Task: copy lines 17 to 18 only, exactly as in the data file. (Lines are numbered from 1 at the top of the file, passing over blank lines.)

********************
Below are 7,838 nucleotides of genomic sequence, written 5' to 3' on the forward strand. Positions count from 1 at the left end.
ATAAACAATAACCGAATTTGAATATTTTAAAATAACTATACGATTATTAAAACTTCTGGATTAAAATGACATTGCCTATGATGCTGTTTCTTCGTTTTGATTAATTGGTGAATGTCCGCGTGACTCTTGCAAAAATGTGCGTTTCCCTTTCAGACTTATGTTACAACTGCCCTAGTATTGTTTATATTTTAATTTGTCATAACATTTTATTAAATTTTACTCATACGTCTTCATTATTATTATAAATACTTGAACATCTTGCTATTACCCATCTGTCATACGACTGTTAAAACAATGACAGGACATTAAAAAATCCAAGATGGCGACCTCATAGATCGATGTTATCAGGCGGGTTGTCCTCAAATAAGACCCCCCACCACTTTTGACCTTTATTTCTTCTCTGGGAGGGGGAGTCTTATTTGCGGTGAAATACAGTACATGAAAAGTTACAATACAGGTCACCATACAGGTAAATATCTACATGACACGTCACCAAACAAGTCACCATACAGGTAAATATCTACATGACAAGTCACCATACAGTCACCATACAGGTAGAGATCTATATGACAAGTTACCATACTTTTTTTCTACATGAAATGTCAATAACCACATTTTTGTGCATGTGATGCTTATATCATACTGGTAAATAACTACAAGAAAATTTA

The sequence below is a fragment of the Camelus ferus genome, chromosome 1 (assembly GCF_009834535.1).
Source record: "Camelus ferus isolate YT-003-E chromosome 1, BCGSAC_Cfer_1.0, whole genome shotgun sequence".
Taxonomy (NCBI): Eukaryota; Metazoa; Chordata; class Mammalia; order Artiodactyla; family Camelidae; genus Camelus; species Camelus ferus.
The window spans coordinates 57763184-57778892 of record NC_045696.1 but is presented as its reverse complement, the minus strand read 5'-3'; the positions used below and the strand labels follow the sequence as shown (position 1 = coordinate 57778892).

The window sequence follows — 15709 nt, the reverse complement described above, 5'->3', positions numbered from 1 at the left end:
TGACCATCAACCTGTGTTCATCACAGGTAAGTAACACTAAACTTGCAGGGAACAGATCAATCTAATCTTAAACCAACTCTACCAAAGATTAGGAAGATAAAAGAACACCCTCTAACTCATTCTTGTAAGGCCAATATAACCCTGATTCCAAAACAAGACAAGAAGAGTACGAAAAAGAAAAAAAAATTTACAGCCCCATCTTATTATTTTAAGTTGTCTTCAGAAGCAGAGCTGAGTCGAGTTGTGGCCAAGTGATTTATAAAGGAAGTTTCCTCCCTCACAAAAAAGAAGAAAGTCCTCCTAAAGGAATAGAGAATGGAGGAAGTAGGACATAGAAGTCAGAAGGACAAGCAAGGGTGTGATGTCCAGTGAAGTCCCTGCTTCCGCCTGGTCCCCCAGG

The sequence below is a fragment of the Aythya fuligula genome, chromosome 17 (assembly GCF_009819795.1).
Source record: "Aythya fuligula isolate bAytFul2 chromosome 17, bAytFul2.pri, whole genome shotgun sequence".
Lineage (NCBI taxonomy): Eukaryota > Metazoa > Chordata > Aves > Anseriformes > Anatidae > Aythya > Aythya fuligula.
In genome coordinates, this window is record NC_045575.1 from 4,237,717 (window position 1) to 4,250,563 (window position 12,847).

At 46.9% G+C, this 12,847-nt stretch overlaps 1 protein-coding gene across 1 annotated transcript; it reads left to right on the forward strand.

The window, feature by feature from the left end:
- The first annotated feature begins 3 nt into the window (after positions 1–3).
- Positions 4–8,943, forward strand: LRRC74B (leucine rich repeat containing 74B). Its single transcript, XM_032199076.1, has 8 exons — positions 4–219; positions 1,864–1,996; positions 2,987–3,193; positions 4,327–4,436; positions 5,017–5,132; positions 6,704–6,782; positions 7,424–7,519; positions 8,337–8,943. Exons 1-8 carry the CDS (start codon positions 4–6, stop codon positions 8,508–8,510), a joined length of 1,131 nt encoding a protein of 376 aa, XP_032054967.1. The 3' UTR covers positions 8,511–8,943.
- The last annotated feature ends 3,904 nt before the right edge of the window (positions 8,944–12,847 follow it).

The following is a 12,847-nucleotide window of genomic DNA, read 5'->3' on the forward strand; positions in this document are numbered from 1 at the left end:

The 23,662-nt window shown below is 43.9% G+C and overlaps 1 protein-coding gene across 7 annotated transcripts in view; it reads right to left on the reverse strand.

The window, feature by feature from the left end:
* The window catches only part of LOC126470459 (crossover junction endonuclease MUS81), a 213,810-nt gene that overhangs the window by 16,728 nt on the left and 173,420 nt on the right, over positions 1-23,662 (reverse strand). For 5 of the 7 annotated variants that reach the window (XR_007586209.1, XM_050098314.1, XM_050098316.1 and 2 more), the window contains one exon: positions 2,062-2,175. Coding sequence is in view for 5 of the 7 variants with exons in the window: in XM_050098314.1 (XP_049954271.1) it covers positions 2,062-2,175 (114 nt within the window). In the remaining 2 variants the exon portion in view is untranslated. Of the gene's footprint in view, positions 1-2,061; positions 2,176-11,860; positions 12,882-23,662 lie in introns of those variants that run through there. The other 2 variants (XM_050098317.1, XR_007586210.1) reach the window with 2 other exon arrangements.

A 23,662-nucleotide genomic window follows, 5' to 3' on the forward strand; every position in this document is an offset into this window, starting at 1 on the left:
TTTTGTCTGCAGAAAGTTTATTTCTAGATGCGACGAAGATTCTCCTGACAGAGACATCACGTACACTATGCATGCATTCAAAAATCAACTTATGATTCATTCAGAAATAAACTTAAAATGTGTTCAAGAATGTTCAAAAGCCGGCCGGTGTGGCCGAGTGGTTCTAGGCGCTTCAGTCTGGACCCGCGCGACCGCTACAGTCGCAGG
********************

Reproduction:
- The last annotated feature ends 3,904 nt before the right edge of the window (positions 8,944–12,847 follow it).

The following is a 12,847-nucleotide window of genomic DNA, read 5'->3' on the forward strand; positions in this document are numbered from 1 at the left end: